An Adventurous Jew
An Adventurous Jew I t o o k no active part in the Revolution. I attempted to influence the editorial staff of the Vorwarts in favour of pro pagating a systematic land reform, with a view to winning the sympathy of the peasant small-holders-about five million persons out of the 14*5 millions employed in German agri culture. In addition to the Socialist value of such a reform, there could have been created a republican peasantry, ready to vote for and protect the democratic Constitution. It was at that time a comparatively easy task to nationalize a third part of the large estates; there would have been no opposition whatever on the part of the big landowners, since they were in fear of losing all in the general upheaval. The Russian example had frightened them out of their wits and out of their egoism, and they would have been glad to get off with the sacrifice of a third part of their land. The opportunities of the Socialists for seriously taking in hand the realization of their professed aims were in those months exceptionally favourable. The German nation was, as I said before, a plastic mass, and could have been moulded into a co-operative commonwealth, into an industrial democracy. However, my friends on the Vorwarts were as impervious to any ideas of positive economic reform as the leaders in the Ebert Govern ment. Nothing, nothing could be accomplished with these people. All chances were lost which fate had offered them. These people, as far as they have missed the Nazi Concen tration Camp, are sitting now in Czechoslovakia playing revolution or bridge. I started my general history of social thought, and wrote
the first part, dealing with the Ancient World-Palestine, Greece, and Rome. I wrote also the last chapters of Volume II of my History of British Socialism; Volume I having been pub-
lished in May 1919, in London, and having proved a great success. At the end of the year I was asked by the publisher of the weekly review, Die Glocke, to take over the editorship in place of Conrad Haenisch, who had been appointed State Secretary of Education in Prussia. The publisher was an adventurous Jew with a very remarkable life history, par ticularly on account of his doings in the years 1912-22; of his activities during the Great War it may perhaps be said that they influenced the course of history in general. He deserves a chapter in my reminiscences. His name was Israel Helfant, a brilliant Socialist writer
himself, known generally by his pseudonym “ Parvus.” He was born in 1867 in Beresin, Russia, attended a secondary school, joined early the Russian Social Revolutionary Move ment, escaped to Switzerland, studied economics and philo sophy at Basle University, under Professor Bucher, and graduated as a Ph.D. He specialized in finance, settled in the ’nineties in Saxony, and wrote for the Neue Zeit. His articles on German finance attracted the attention of Govern ment circles. In the controversy between Reformism and Marxism he took the part of the latter, and became one of the most effective and best paid Socialist writers. His acute criticism of the Reformists, as well as of the Government’s financial measures, led to his expulsion from Saxony and from Prussia. In 1900, he settled at Munich, and established a publishing house for the publication of the works of Russian authors, particularly Gorki, with whom he finally quarrelled. At the same time he employed his talents in writing leading articles for the Marxist dailies and weeklies. At the outbreak of the Russian Revolution in 1905 Parvus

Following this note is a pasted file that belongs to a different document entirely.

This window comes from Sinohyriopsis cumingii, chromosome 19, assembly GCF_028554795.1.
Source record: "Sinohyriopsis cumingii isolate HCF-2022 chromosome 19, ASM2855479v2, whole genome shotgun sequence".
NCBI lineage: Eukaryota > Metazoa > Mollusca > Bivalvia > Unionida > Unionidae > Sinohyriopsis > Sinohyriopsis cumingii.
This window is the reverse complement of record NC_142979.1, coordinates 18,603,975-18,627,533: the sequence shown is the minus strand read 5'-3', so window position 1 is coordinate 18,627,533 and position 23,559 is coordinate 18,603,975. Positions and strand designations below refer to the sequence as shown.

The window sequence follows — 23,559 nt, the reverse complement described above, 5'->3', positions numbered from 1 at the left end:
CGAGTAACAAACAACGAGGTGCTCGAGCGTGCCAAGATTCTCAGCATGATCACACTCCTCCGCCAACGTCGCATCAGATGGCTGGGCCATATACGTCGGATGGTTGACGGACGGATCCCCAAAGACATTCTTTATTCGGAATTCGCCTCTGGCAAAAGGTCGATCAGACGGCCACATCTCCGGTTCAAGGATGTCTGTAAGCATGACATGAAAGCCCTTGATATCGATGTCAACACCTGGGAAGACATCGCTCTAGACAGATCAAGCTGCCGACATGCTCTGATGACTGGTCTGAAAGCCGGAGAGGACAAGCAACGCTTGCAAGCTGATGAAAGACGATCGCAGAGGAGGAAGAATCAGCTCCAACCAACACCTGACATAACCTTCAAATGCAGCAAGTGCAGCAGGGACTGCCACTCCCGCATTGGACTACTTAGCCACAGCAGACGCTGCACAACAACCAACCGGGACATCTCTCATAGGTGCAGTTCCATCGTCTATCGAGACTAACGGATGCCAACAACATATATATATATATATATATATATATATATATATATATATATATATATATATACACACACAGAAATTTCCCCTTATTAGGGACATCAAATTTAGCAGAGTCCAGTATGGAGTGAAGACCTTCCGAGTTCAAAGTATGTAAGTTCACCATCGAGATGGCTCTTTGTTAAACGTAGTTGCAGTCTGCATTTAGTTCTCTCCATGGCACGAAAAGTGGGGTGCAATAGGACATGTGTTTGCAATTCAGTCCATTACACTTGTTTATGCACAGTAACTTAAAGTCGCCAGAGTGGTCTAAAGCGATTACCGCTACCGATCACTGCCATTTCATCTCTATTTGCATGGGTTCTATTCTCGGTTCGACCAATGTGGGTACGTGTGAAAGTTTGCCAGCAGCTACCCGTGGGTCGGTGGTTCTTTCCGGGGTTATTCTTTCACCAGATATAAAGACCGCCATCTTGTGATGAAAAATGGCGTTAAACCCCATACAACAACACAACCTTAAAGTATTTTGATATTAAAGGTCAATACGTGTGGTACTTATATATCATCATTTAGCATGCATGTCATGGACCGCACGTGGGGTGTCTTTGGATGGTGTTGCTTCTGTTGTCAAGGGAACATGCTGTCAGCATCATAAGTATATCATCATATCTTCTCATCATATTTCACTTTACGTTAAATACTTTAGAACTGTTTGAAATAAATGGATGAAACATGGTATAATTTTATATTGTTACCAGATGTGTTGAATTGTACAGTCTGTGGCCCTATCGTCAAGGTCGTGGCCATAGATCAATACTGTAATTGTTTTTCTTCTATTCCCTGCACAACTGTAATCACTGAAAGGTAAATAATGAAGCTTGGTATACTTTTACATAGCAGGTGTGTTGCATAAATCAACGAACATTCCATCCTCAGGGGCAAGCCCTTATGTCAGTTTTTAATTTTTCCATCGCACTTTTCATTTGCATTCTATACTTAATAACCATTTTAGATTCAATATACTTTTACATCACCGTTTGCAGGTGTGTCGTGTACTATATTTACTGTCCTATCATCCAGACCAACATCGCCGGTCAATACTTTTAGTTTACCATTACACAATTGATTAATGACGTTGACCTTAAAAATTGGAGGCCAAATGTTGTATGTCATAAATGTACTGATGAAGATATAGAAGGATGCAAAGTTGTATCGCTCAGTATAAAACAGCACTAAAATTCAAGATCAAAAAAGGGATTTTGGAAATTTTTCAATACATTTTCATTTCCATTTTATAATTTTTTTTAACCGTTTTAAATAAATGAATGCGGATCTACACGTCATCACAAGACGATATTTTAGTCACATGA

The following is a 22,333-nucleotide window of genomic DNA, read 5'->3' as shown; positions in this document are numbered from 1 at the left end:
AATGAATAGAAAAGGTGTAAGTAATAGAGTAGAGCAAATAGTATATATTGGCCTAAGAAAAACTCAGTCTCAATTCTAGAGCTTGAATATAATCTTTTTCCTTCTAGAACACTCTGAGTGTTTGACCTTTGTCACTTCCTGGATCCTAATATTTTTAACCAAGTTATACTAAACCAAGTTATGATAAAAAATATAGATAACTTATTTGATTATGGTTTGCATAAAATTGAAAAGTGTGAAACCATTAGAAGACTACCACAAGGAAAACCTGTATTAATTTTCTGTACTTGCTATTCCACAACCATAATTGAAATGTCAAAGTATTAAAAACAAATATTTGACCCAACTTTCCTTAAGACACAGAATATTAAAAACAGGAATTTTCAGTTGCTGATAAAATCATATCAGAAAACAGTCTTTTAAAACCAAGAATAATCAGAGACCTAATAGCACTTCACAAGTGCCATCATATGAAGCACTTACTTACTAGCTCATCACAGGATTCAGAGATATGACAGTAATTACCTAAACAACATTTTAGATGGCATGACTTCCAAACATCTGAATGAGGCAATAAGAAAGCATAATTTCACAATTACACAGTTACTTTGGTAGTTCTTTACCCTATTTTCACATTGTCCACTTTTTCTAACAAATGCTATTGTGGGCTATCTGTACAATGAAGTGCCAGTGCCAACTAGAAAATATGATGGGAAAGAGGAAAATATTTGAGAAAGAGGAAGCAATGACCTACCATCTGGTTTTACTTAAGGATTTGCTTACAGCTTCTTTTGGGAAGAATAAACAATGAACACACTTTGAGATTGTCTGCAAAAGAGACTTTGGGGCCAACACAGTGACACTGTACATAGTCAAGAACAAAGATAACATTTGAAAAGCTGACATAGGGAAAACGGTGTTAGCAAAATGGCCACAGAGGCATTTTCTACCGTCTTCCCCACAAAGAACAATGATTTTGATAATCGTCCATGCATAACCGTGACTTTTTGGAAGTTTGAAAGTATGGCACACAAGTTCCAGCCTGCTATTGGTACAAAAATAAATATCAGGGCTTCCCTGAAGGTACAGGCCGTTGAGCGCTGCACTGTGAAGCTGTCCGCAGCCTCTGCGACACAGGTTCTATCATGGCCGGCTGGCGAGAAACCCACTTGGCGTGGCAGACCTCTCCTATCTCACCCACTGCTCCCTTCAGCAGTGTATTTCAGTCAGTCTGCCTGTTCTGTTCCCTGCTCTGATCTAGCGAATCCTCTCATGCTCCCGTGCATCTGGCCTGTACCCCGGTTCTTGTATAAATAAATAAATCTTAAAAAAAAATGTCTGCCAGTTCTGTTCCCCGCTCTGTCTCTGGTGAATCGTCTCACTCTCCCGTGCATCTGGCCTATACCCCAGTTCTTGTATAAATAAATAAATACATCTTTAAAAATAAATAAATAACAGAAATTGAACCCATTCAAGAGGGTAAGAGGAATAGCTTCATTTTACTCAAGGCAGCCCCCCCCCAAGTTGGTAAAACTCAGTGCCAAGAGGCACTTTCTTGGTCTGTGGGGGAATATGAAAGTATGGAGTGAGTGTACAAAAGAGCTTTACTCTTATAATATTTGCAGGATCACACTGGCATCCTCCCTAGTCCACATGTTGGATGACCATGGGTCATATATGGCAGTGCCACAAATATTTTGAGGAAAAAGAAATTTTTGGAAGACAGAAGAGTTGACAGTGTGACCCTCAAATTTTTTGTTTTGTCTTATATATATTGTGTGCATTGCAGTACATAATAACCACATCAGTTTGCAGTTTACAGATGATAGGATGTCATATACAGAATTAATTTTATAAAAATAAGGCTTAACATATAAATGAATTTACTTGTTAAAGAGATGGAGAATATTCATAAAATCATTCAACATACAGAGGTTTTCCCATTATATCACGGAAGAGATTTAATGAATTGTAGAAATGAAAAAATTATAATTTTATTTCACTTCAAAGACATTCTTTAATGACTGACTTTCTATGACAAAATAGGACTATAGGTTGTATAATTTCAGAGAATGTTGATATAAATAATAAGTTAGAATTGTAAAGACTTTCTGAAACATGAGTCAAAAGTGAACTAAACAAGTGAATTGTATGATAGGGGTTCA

hurried to Petersburg, and, together with Trotsky, was elected a member of the Petersburg Soviet. In December, 1905, he was arrested and sentenced to banishment to Siberia. In December, 1906, he succeeded in escaping, and returned to Germany, where he resumed Socialist journalism and
pamphleteering; but he, like many of us, came to the con clusion that the German Social Democracy was not playing the game, but was simply pacing up and down in an impasse. He gave up writing, and suffered poverty rather than waste his talents on the Germans. Though impecunious, he managed to travel to Constantinople, where he ultimately got in touch with the Young Turks. They were not slow in discovering and using his great financial knowledge, and made him their adviser. In 1912, during the Balkan War, they entrusted him with the Commissariat, and he supplied the Army with provisions, which he procured in Odessa. In 1914-15, the Turkish Government, in agreement with the German Embassy, entrusted him, not only with the Commissariat, but also with a secret political mission to win Bulgaria for the German-Turkish cause. In the spring of 1915, Parvus turned up in Berlin. The once impecunious journalist had come back as a rich man; the revolutionary, once banished from Prussia, was naturalized within twenty-four hours as a Prussian citizen, who deserved well of his adopted country. He chartered a steamer, carried Ruhr coal to Denmark and Sweden, and brought back fat and rubber for the German forces. He founded the weekly review, Die Glocke, for the purpose of supporting the Social Democratic majority. The paper did not pay its way; but Parvus was rich, and could afford the luxury of having a paper of his own, where his articles were given the premier place. At the same time, the German Government consulted him on Russian matters. It was Parvus who advised them in 1917 to permit Bolshevik leaders to return from Switzerland through German territory in sealed waggons to Petersburg.